George Russell: All About Rosie

Track

All About Rosie

Artist

George Russell (leader)

CD

The Birth of the Third Stream (Columbia/Legacy CK 64929)

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Musicians:

George Russell (leader), Bill Evans (piano), Barry Galbraith (guitar), Art Farmer (trumpet), John LaPorta (alto sax), Hal McKusick (tenor sax), Teddy Charles (vibes),

Louis Mucci (trumpet), Jimmy Knepper (trombone), Jim Buffington (French horn), Robert DiDomenica (flute), Manuel Zegler (bassoon), Joe Benjamin (bass), Ted Sommer (drums)

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Composed by George Russell

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Recorded: New York, June 10, 1957

Albumcoverbirthofthethirdstream

Rating: 98/100 (learn more)

George Russell's contribution to the 1957 Brandeis University Jazz Festival of the Arts is his masterpiece. Initially known as a drummer and arranger/composer for bands led by Benny Carter, Artie Shaw, Claude Thornhill and Buddy DeFranco, Russell spent several years developing a scale and harmonic system based on the idea that the Lydian scale could have its own series of subscales, which would create more musical possibilities for improvisers and composers. Russell illustrated his ideas, called The Lydian Chromatic Concept, with his contributions to Hal McKusick's RCA Victor album Jazz Workshop, and then his own album in the same series. Reviews on both were ecstatic, and the Brandeis commission followed soon after.

"All About Rosie" is based "on a motif taken from an Alabama Negro children's song-game entitled 'Rosie, Little Rosie,'" according to Russell. The work is in three movements, the first of which introduces Russell's take on the melody. The developmental section has the brass and saxes playing improvisational-sounding lines over an ostinato figure in the rhythm instruments (although guitarist Galbraith's part is written like a horn and not a chordal instrument, common in Russell's music), while bars in two and three alternate in an irregular pattern. Eventually all of this comes to a head as the movement ends abruptly. Movement two is bluesy, with LaPorta and McKusick the main solo voices (based on the tempo, one envisions our heroine in a strip club). Movement three commences in the same tempo as the first, and this movement is the only one with improvised solos, starting with a young Bill Evans. The pianist studied the Lydian Concept with Russell, and his solo is one of the finest of his career. Other solos by LaPorta, Farmer, Charles and McKusick lead to a recap of the beginning of movement one cutting suddenly to the end of that movement for an explosive ending.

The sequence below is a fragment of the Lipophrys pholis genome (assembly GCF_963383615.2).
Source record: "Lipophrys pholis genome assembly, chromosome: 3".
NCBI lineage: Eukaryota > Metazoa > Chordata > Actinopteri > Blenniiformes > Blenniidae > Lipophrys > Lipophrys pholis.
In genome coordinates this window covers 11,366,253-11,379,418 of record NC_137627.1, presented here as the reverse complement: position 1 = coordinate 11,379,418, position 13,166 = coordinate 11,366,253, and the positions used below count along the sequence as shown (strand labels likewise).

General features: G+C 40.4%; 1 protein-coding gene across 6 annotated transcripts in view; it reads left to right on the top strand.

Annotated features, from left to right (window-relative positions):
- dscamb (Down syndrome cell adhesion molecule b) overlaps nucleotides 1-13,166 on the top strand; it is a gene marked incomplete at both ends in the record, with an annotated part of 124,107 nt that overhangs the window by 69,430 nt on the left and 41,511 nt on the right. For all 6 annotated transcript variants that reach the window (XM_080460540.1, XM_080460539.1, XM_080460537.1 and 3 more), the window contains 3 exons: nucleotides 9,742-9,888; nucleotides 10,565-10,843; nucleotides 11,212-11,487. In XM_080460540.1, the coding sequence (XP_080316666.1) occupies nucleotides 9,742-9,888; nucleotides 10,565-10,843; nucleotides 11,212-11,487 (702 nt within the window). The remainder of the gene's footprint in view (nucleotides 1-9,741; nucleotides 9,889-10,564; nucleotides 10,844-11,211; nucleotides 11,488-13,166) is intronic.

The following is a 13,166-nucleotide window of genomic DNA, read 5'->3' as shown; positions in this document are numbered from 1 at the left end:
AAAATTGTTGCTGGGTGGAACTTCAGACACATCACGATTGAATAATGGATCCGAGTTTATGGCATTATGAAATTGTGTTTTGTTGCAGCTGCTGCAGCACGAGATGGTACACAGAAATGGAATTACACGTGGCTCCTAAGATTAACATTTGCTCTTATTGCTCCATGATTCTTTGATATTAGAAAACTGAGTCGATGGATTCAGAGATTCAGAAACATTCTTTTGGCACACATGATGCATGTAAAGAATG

"All About Rosie" is that rarity: a composition using the language of jazz in a concert setting that speaks in a familiar yet modern language. Russell would reorchestrate the piece for the Gerry Mulligan Concert Jazz Band in 1961, and in some ways that performance is even more impressive. "All About Rosie" is most assuredly one of the high points of American concert music regardless of genre.

Reviewer: Jeff Sultanof

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